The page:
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Viet Chau, Aaron Kolb, Darlene Miller, Curtis R Brandt, Nicolas Yannuzzi; Phylogenic and Genomic Analysis of HSV-1 Ocular Isolates Recovered From Keratoconjunctivitis. Invest. Ophthalmol. Vis. Sci. 2022;63(7):497 – A0074.
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© ARVO (1962-2015); The Authors (2016-present)
There is limited data on the prevalence and genetic diversity of the herpes simplex virus type 1 (HSV-1) virulence genes in ocular isolates. Phylogenetic and genomic analyses of 9 HSV-1 conjunctival isolates were performed to help better understand genetic variability amongst common virulence genes in ocular herpetic disease.
Whole genome sequencing of 9 HSV-1 isolates recovered in tissue culture from conjunctival scrapings collected between 2004 and 2015 from patients with viral kerato-conjunctivitis were screened using the PacBio Sequel II platform. A phylogenetic network was generated using a multiple sequence alignment method, combining the 9 viral isolate sequences along with 160 global HSV-1 sequences. Protein sequence analyses of common virulence genes (thymidine kinase [TK], DNA polymerase, and ICP22) were performed.
Of the 9 samples, 8 mapped to the American-European clade, whereas the remaining one, closely aligned with the African clade. Both TK and DNA polymerase protein sequencing analyses revealed multiple single nucleotide polymorphisms (SNPs). The majority of these have been previously described, none however are known to confer antiviral resistance. One novel TK SNP (P300S) was found in two viral isolates and the potential effect of the polymorphism on TK and antiviral resistance has yet to be determined. Two novel DNA polymerase SNPs (T929A and R1001Q) were found, which have yet to be described in the literature. The impact on DNA polymerase and acyclovir susceptibility is also unknown. Analysis of ICP22 protein sequences did not reveal any novel protein coding SNPs, however two isolates contained an A78D change, which may affect nucleotidylation of the ICP22 protein.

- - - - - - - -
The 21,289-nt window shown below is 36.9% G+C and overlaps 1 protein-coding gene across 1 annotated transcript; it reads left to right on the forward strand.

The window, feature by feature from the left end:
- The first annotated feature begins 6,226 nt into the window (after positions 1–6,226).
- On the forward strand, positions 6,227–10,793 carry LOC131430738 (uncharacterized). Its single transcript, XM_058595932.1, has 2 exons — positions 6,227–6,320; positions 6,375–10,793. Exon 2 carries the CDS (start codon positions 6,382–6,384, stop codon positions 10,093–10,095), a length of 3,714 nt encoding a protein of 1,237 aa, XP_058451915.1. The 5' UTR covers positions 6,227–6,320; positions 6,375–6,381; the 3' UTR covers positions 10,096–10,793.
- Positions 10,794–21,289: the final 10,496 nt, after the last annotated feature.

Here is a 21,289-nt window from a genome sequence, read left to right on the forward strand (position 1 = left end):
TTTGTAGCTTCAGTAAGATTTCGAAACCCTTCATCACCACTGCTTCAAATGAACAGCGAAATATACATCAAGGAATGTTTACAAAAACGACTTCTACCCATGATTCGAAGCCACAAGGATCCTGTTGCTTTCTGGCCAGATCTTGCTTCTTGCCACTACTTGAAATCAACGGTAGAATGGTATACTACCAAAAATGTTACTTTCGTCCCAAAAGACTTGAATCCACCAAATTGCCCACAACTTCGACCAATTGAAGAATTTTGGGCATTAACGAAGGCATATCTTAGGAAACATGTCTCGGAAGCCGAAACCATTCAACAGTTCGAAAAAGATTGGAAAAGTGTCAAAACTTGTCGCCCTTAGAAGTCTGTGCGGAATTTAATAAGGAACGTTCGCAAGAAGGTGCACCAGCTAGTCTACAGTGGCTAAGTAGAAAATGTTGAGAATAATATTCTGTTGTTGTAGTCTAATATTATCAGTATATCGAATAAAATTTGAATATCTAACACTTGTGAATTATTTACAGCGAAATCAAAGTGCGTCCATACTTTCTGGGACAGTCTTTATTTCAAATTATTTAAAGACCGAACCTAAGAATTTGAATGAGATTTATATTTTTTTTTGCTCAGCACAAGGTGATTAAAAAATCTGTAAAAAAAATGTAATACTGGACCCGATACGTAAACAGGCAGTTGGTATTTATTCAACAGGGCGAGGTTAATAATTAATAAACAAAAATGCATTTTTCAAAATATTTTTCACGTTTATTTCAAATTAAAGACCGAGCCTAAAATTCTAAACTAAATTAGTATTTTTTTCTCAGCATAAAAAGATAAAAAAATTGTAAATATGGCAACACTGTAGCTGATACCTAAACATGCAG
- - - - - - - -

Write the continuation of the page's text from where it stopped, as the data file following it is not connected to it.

Whole genome sequencing along with phylogenetic and genomic analyses are powerful tools for understanding genetic variability amongst ocular conjunctival HSV isolates. Identification of novel and common recurrent polymorphisms may help understand drivers of herpetic pathogenicity and factors that may influence virulence in ocular disease.
This abstract was presented at the 2022 ARVO Annual Meeting, held in Denver, CO, May 1-4, 2022, and virtually.
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